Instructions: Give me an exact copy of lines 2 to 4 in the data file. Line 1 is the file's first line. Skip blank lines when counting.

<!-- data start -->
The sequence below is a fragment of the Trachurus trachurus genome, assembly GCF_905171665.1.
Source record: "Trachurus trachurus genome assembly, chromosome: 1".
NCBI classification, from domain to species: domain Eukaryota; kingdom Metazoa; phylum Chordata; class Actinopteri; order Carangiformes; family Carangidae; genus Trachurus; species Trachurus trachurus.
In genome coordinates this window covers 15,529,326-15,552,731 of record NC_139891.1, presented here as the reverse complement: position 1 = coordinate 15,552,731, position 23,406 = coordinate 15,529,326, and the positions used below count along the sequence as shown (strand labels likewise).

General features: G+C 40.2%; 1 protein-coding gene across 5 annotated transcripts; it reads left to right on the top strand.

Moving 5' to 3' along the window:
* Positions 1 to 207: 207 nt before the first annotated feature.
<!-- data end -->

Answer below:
Source record: "Trachurus trachurus genome assembly, chromosome: 1".
NCBI classification, from domain to species: domain Eukaryota; kingdom Metazoa; phylum Chordata; class Actinopteri; order Carangiformes; family Carangidae; genus Trachurus; species Trachurus trachurus.
In genome coordinates this window covers 15,529,326-15,552,731 of record NC_139891.1, presented here as the reverse complement: position 1 = coordinate 15,552,731, position 23,406 = coordinate 15,529,326, and the positions used below count along the sequence as shown (strand labels likewise).